Fine for builder who hit taxi driver and did not pay for ride

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A CONSTRUCTION worker was fined £600 and bound over to keep the peace for 12 months after admitting hitting a taxi driver and then leaving without paying for the ride.


Colin Paul Harris (39), of Le Boulevard, St Aubin, who was charged with assault, was also ordered to pay £300 to the driver in compensation.

The shaken-up driver said that it was the first time in 40 years of being behind the wheel in a taxi that anything like this had ever happened to him.

The Magistrate’s Court heard that the defendant got into the taxi at about 9.30 pm on 1 December with a woman, who sat in the front seat and was dropped off at St John’s Road.

When she got out, Harris got into the front and Centenier Mike Haden said that as soon as he did, the defendant started touching the car radio and the driver’s iPhone. The court heard that Harris was waving his hands around and was disturbing the driving. And close to Bel Royal he punched the driver to the left side of his face.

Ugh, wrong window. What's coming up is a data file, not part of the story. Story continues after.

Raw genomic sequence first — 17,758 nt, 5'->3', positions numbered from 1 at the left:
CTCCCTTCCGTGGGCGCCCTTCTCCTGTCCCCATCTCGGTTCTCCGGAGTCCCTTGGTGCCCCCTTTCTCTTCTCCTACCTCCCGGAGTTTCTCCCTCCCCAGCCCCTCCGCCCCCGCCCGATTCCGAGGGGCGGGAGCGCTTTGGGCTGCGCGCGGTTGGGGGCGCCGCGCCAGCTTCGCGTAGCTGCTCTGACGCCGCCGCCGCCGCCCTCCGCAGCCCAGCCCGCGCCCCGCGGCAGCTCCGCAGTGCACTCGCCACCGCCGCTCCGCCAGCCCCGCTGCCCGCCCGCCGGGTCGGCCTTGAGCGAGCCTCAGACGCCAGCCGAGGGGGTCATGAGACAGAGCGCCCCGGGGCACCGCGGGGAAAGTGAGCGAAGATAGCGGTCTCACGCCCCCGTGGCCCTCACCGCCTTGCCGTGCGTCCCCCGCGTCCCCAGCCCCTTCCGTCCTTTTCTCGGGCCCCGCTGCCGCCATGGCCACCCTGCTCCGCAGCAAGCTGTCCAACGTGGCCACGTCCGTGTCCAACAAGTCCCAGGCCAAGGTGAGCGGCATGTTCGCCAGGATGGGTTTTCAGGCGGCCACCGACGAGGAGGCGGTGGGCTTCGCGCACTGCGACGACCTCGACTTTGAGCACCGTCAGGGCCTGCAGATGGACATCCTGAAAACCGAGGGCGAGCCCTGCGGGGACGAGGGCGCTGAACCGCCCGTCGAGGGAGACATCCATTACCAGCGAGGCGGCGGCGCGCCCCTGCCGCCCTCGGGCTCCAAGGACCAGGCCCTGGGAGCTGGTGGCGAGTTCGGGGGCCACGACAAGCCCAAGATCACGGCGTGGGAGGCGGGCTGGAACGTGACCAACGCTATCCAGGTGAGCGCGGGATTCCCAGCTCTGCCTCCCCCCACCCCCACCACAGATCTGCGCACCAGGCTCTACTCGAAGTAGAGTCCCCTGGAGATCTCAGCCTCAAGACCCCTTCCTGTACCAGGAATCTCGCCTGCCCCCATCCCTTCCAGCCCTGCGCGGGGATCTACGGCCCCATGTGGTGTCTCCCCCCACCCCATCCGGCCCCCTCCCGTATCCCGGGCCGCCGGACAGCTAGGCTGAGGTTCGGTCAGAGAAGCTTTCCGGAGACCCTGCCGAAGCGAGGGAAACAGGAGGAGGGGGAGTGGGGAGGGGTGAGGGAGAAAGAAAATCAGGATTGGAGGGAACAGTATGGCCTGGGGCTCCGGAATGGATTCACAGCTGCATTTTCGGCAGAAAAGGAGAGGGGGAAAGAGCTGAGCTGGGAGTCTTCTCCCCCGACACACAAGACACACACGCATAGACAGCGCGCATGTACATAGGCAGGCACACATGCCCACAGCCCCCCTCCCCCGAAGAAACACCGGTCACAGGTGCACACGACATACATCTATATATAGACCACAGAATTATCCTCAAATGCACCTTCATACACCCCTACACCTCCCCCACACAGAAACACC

Centenier Haden said: ‘The driver was convinced it was a deliberate act and he asked the defendant why he had done it.’

When the taxi arrived at its destination, the driver pulled into a bus stop and the defendant said that he did not have any money. The Centenier said that the driver told Harris to go to a nearby cashpoint.

The driver waited five minutes but the defendant never came back to pay the £20 fare. However, Harris was caught as he left his rucksack and helmet in the taxi.

The court heard that the driver’s injuries of bruising and swelling to his left cheek had been captured on film on a police body-worn camera.


Advocate Luke Sette, defending, said the defendant had written a letter of apology to the driver that he handed to police along with £40 in compensation.

The lawyer said his client had been drinking and had no recollection of the journey. He said that Harris was not a violent man and submitted that the offence was committed recklessly as the defendant was waving his arms around as he was sitting in the front seat of the taxi.

‘In my submission the assault could not have been committed with any degree of force,’ he said.

Assistant Magistrate Peter Harris said that taxi drivers had a job to do in helping to get people home safely and that they deserved protection.

He added that assaulting the taxi driver was unacceptable and that the way the defendant behaved had caused a danger as it had distracted the driver.

Lucy Stephenson

By Lucy Stephenson

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